Affordable Things to Do in Salisbury this spring


The historic city of Salisbury in southern England makes for a great day trip or weekend break – with springtime offering plenty of things to see and do on a budget.

(Photo: JackPeasePhotography via Flickr / CC BY 2.0)

The medieval city is perhaps best known for its proximity to the iconic prehistoric stone circle at Stonehenge, which stands on the grassland of Salisbury Plain. But both in and around the city are a wide number of attractions and places of interest, including several exhibitions and festivals taking place this spring. If you’re thinking of visiting Salisbury during the coming months, we’ve picked out 10 potential – and affordable – additions to your itinerary.

Salisbury Cathedral

For such a magnificent edifice, and in comparison with many of its counterparts, Salisbury Cathedral is pleasingly affordable to enter, with admission just £9 for adults and children under 13 going free. Boasting Britain’s tallest spire and largest Cathedral Close and Cloisters, not to mention the best preserved of only four surviving Magna Carta documents from 1215, the stunning Anglican church is an internationally renowned heritage attraction and draws huge numbers of visitors from around the world every year. The cathedral can be visited at all times of year, including spring.

Mon-Sat 10am-3.45pm Closed Sun


(Photo: mari via Flickr / CC BY 2.0)

Less surprisingly, visiting the world famous site of Stonehenge is not so easy on the wallet. However, if you’re unwilling to spend £21.50 (£12.50 for kids) to see the prehistoric monument at close quarters, then there is an alternative that won’t cost a penny – apart from what you’ll pay in car fuel. Running alongside the legendary landmark is the A303 trunk road and it is a notorious snarl up spot, with cars slowing down to peer across the expanse of fields to get a good look at the huge vertical stones. So if it’s a clear spring day, roll down the windows, take your foot off the gas, and soak up the views.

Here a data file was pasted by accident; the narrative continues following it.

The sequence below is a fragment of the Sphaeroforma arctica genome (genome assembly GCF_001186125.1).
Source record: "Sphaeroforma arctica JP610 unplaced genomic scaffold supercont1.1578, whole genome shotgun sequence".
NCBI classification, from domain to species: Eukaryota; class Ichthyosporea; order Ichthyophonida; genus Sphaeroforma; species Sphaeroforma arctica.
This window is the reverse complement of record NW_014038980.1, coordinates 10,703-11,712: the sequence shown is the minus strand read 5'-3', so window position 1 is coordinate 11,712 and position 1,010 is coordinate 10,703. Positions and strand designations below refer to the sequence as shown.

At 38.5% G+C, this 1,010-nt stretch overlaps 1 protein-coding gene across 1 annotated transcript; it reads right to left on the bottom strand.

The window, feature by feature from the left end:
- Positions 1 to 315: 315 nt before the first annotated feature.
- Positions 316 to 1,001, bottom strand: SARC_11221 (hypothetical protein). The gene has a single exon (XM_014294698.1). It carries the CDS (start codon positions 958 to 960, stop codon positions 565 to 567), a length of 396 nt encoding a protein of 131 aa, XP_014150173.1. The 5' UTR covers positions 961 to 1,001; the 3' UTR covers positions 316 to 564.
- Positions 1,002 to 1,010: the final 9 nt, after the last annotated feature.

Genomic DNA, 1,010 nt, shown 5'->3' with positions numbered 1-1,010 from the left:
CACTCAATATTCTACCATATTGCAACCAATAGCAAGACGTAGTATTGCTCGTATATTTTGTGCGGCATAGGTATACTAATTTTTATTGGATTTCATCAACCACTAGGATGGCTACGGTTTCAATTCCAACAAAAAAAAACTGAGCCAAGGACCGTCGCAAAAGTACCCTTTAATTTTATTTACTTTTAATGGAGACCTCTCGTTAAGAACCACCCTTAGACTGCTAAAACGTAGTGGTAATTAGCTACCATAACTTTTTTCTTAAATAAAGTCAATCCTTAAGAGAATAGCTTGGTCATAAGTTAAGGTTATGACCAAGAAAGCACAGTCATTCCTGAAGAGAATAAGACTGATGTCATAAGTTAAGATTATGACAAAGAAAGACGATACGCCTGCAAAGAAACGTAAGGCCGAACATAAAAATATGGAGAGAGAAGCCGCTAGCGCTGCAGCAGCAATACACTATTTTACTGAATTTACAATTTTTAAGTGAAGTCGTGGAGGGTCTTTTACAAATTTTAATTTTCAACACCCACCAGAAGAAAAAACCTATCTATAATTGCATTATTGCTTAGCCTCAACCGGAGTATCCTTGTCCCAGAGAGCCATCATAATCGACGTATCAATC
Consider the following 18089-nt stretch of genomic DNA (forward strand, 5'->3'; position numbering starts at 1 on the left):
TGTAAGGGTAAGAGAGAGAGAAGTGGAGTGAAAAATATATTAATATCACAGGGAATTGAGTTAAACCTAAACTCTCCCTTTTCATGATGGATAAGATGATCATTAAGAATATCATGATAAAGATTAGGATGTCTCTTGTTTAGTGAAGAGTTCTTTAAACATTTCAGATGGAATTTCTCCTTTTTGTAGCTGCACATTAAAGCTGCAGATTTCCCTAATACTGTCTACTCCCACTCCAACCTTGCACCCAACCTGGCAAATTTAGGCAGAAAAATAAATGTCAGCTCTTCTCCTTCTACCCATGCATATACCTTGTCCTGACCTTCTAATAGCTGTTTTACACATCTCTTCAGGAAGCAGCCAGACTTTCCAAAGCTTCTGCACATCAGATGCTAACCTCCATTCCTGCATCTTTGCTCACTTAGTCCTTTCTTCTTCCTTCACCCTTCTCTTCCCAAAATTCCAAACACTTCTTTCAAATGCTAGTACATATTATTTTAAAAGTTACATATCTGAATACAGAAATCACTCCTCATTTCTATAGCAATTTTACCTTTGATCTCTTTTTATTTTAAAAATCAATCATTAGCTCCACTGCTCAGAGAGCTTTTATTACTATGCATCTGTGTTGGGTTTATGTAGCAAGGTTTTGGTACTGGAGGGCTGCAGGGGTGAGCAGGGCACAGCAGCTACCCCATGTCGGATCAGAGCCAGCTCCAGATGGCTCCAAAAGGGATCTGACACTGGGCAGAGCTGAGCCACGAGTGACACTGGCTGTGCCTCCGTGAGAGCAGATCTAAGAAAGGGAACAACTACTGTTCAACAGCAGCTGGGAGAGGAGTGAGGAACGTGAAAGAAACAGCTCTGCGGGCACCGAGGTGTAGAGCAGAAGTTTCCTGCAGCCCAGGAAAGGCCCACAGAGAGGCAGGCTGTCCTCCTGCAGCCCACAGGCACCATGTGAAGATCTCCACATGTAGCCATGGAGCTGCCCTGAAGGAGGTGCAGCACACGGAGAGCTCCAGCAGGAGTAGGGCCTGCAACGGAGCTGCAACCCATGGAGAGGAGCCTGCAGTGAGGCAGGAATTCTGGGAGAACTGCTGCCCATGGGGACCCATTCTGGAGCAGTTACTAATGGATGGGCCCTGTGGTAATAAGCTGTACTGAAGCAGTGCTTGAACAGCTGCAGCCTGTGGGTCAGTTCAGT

‘Observed & Abstracted’ exhibition

(Photo: Nick Phillips)

Featuring works by renowned Salisbury artist Nick Phillips, this exhibition include an assortment of drawings, watercolour, Indian ink and oil paintings that each explores the theme of the rich and diverse local landscapes of Wiltshire. Phillips’ interest in this area include the history, archaeology and geology of the region, with the artwork in the exhibition making reference to the landscapes around Wilton, where he has his studio, and in particular the Nadder, Ebble and Wylye Valleys.

Fisherton Mill Gallery & Cafe / 23 April – 21 May 2022

Old Sarum

The precursor of present-day Salisbury, Old Sarum is quite simply one of the most historically important sites anywhere in southern England. A splendid place to spend an afternoon, especially once the temperatures have perked up come springtime, it was built two miles to the north of the city centre on a hill that has been fortified since the Iron Age. Today visitors can explore the remains of the royal castle that once stood here, as well as take in wonderful views over the Wiltshire plains.

Castle Road

Old City Center